Fortunately, Canada already has the core underlying strengths to build on and broad acceptance that we can do better. There are also many models, both within Canada and internationally, that we can learn from and adapt to different contexts. In short, the need is great, the potential benefits are huge and Canada is ready.

2.0 The Canadian Landscape

2.1 The Canadian Bedrock

Canada's high quality public health care system provides access to all Canadians to health care. Since "usual care" is the comparator in clinical studies, high quality and uniform care is a desirable foundation for patient-oriented research.

Canada's public university system in all parts of the country has produced a strong basic biomedical research community which provides the essential raw material for translation and which has a long tradition of collaborating effectively with clinical researchers.

Canada's dedicated clinical workforce is distributed across the country in academic health centres, regional health authorities, community hospitals and health centres, public health units, primary care practices, nursing homes, schools and government agencies.

Canada's highly qualified clinical and health services research workforce is distributed across the country in this nation's universities, 100 teaching hospitals and other centres and across many disciplines. While it tends to be highly concentrated in tertiary care settings it is also found in primary care and community-based settings. It includes clinicians and other health practitioners engaged in research as well as biostatisticians, health economists, epidemiologists, social scientists (e.g. psychologists, sociologists, health service researchers). It also includes research nurses, research assistants and research support staff.

Canadian clinicians and applied health researchers have been able to conduct and participate in ground-breaking studies and have achieved breakthrough publications in many fields, most notably in cardiovascular care,18,19 critical care,20 stroke,21 HIV,22 care of pre-term infants,23 pain management,24 and oncology25. Clinical research networks organized along thematic lines (e.g. the National Cancer Institute of Canada Clinical Trials Group,26 the HIV Clinical Trials Group27 and the Canadian Critical Care Trials Group28 have led to publications in high-profile international journals. In fact, Canada's clinical researchers have been "punching above their weight" for some time internationally, as evidenced by their citations in academic journals (Figure 2).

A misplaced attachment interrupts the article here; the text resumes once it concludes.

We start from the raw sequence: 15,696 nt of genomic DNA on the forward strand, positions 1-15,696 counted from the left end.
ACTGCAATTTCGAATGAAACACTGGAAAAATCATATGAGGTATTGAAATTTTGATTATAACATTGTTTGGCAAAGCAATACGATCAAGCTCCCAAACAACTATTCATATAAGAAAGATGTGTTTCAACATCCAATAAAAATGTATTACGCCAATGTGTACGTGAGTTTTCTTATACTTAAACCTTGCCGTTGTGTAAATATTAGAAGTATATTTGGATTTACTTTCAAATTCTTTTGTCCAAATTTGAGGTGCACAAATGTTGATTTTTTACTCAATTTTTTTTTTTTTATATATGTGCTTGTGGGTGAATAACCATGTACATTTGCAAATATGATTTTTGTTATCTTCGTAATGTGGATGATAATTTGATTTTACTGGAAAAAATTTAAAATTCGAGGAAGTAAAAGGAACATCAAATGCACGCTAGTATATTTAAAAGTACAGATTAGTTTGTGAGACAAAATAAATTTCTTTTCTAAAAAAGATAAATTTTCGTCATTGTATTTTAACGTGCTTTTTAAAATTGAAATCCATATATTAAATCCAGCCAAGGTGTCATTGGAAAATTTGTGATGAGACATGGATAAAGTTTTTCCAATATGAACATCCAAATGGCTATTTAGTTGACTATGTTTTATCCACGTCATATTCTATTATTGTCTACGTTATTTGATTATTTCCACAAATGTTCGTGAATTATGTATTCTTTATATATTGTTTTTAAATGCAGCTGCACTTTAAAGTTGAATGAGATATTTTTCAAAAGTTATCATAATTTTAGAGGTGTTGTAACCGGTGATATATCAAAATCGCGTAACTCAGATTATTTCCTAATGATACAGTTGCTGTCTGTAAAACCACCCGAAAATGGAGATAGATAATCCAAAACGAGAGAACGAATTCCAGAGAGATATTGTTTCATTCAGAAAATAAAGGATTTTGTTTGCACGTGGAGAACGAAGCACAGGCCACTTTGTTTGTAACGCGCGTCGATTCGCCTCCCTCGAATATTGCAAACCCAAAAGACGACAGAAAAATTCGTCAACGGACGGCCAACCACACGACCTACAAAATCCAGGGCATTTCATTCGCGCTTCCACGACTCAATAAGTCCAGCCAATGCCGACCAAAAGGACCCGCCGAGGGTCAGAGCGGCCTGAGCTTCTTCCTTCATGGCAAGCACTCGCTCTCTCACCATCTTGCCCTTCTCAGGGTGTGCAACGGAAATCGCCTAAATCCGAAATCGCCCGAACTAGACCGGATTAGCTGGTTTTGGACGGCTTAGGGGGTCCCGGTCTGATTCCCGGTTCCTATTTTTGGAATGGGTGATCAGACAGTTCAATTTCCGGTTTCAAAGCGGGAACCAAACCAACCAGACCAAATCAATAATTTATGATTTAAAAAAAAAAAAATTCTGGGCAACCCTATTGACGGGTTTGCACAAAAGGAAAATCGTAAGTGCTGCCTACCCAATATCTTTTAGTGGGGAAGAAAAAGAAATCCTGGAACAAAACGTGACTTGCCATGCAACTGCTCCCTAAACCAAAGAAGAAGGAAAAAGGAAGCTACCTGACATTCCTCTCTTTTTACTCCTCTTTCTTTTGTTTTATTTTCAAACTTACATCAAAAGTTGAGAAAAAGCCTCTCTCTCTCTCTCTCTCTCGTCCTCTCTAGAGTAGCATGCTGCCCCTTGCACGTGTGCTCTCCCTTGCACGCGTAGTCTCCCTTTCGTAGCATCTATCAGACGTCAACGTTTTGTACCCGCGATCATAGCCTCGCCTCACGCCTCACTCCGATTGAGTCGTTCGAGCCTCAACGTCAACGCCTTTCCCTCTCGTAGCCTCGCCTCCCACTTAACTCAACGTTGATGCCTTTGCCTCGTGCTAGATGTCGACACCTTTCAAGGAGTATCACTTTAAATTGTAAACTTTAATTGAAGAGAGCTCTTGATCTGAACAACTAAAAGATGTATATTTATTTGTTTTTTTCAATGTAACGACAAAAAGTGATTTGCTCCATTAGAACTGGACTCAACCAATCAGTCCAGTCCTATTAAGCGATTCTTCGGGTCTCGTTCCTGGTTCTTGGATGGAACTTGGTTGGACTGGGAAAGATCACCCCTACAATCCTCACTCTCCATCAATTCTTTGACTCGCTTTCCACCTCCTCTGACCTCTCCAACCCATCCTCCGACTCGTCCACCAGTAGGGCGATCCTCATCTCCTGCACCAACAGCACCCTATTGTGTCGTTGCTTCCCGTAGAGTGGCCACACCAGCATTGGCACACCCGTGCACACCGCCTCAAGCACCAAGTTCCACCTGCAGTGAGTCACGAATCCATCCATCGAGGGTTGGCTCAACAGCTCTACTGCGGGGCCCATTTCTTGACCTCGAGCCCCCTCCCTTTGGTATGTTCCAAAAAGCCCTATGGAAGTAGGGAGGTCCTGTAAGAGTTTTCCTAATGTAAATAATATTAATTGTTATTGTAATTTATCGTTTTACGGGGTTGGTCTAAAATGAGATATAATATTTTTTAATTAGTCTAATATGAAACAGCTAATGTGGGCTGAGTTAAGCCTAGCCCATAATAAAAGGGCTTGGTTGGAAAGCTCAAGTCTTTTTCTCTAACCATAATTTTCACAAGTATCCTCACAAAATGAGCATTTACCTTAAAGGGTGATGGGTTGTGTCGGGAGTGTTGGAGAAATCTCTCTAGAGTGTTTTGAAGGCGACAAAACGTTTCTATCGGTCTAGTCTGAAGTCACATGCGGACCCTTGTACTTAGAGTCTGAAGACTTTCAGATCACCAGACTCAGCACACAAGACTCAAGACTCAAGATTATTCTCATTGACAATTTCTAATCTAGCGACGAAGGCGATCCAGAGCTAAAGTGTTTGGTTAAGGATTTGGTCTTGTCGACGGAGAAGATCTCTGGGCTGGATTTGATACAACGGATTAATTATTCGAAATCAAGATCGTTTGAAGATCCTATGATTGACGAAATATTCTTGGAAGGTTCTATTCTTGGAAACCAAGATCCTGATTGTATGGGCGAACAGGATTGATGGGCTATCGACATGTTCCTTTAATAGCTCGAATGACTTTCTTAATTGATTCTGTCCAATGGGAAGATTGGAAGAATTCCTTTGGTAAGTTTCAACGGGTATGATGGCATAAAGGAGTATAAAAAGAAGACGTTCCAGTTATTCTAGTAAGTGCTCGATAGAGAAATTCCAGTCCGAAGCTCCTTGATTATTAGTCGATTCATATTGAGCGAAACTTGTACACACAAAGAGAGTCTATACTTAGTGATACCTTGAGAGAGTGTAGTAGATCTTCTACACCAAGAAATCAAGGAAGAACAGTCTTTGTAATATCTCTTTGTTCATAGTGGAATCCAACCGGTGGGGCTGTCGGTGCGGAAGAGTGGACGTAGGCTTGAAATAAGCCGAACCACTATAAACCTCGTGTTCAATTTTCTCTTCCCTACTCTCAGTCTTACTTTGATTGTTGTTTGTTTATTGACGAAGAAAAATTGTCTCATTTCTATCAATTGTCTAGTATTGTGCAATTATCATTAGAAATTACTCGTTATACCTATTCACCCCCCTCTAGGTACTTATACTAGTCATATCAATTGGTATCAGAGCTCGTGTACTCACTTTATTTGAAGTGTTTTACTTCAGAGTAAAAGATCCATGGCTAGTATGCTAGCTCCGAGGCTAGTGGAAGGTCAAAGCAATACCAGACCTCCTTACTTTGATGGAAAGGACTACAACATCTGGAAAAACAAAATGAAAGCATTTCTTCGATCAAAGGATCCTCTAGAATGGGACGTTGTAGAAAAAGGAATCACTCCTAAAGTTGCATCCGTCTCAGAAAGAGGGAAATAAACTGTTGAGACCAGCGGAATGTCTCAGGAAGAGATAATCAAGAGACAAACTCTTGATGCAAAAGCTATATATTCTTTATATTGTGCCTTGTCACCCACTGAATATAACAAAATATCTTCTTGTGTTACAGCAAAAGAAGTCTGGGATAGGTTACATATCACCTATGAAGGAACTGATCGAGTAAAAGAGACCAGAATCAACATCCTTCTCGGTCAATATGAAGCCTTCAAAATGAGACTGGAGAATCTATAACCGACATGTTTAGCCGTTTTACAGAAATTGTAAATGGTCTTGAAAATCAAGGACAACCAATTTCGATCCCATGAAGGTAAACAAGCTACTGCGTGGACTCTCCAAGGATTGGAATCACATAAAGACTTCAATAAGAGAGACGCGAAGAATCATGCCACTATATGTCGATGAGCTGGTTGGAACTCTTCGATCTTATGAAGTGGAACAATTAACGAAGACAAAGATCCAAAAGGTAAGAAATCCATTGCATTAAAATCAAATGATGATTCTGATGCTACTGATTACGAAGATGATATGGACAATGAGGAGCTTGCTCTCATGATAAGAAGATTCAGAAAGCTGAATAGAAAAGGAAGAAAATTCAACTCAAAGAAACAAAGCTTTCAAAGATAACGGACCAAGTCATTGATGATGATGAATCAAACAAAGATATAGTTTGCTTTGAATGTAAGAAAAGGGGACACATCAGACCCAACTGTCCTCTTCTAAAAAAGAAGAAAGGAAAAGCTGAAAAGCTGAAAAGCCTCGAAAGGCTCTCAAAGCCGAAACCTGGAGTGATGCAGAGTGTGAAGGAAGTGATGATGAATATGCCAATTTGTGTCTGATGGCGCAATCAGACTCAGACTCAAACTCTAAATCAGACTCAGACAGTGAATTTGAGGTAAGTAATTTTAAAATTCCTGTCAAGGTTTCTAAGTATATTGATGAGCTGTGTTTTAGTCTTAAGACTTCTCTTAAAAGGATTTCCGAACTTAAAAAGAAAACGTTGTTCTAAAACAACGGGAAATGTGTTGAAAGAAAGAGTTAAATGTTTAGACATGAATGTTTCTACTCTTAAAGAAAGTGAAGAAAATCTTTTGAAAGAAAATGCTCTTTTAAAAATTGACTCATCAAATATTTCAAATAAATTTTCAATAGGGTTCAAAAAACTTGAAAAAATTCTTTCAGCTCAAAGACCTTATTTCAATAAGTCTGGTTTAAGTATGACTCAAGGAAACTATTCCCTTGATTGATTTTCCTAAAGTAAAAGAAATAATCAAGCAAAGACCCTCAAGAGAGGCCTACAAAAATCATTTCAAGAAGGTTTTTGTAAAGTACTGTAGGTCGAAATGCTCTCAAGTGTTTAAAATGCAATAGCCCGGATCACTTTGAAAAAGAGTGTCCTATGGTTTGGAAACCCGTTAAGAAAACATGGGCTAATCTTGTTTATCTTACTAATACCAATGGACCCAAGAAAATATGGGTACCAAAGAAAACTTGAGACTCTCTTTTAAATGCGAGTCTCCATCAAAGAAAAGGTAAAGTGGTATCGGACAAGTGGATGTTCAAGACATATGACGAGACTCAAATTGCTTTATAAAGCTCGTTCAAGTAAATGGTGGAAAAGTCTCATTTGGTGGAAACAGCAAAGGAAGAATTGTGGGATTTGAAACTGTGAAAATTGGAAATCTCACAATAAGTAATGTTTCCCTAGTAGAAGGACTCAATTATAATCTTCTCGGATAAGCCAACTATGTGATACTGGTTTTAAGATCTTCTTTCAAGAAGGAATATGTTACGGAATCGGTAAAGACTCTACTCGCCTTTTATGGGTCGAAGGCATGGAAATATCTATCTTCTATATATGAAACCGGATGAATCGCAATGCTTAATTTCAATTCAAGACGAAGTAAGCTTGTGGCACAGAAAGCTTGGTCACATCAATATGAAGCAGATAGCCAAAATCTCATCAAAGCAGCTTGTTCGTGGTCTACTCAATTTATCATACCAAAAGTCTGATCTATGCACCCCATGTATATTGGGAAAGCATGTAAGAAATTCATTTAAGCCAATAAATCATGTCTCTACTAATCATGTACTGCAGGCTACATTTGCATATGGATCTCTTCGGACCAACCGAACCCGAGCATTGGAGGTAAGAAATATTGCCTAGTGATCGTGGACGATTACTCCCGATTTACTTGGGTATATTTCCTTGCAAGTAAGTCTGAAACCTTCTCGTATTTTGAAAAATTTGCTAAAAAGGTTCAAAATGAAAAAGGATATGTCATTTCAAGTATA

Figure 2. Canada's Scientific Impact in the Health Field in the International Context

Figure 2. Canada's Scientific Impact in the Health Field in the International Context

Figure 2: Long Description

Source: Science-Metrix, Patient-Oriented Research in Canada: A Bibliometric Analysis. 2009.

Figure 2 illustrates Canada's scientific impact in the health field in the international context. In 2009, Canada ranked highly, together with the United Kingdom, Belgium, the Netherlands, Denmark and the United States in scientific impact for the health sector as a whole (ordinate), but ranked first in patient-oriented research (POR abscissa).

Canada's expertise in systematic reviews has garnered recognition internationally. Canadian experts not only conduct a disproportionally large number of major systematic reviews and meta-analyses, but they have also been instrumental in developing the science underpinning this important element of research. Systematic reviews are an essential building block for evidence-informed practice and the development of clinical practice guidelines and a necessary step in the planning process of large comparative trials. They are now the most frequently cited form of clinical research.29

Canada was an early participant in and builder of the Cochrane Collaboration, an international, non-profit network helping health care providers, policy makers, patients and caregivers make better informed decisions about health care by preparing, updating and promoting the accessibility of systematic reviews. Canada's contributions include the CIHR-funded Canadian Cochrane Centre, including the Cochrane Effective Practice and Organization of Care Group that conducts systematic reviews of the effectiveness of interventions to influence professional practice.